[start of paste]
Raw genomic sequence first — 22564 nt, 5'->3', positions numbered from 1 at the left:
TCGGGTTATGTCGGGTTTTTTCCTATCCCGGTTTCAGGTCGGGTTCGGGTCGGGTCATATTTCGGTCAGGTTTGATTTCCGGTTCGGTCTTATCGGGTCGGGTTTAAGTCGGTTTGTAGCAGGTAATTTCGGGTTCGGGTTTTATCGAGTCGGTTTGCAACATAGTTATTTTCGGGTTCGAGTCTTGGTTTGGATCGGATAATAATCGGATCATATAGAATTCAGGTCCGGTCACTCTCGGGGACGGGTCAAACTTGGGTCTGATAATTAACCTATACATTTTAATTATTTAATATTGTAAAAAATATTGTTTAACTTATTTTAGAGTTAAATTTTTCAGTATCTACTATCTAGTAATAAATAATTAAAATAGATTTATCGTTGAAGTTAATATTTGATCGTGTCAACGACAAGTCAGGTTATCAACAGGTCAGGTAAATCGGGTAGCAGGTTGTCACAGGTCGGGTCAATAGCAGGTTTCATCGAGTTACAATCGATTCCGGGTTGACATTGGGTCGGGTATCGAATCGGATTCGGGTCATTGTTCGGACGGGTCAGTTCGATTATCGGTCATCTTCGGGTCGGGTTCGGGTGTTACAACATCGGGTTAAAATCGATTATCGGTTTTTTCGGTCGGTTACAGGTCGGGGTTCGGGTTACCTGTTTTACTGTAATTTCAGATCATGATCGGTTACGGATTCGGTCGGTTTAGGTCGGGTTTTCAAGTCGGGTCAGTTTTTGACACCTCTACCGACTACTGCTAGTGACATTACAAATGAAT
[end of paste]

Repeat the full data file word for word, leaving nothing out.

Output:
Raw genomic sequence first — 22564 nt, 5'->3', positions numbered from 1 at the left:
TCGGGTTATGTCGGGTTTTTTCCTATCCCGGTTTCAGGTCGGGTTCGGGTCGGGTCATATTTCGGTCAGGTTTGATTTCCGGTTCGGTCTTATCGGGTCGGGTTTAAGTCGGTTTGTAGCAGGTAATTTCGGGTTCGGGTTTTATCGAGTCGGTTTGCAACATAGTTATTTTCGGGTTCGAGTCTTGGTTTGGATCGGATAATAATCGGATCATATAGAATTCAGGTCCGGTCACTCTCGGGGACGGGTCAAACTTGGGTCTGATAATTAACCTATACATTTTAATTATTTAATATTGTAAAAAATATTGTTTAACTTATTTTAGAGTTAAATTTTTCAGTATCTACTATCTAGTAATAAATAATTAAAATAGATTTATCGTTGAAGTTAATATTTGATCGTGTCAACGACAAGTCAGGTTATCAACAGGTCAGGTAAATCGGGTAGCAGGTTGTCACAGGTCGGGTCAATAGCAGGTTTCATCGAGTTACAATCGATTCCGGGTTGACATTGGGTCGGGTATCGAATCGGATTCGGGTCATTGTTCGGACGGGTCAGTTCGATTATCGGTCATCTTCGGGTCGGGTTCGGGTGTTACAACATCGGGTTAAAATCGATTATCGGTTTTTTCGGTCGGTTACAGGTCGGGGTTCGGGTTACCTGTTTTACTGTAATTTCAGATCATGATCGGTTACGGATTCGGTCGGTTTAGGTCGGGTTTTCAAGTCGGGTCAGTTTTTGACACCTCTACCGACTACTGCTAGTGACATTACAAATGAAT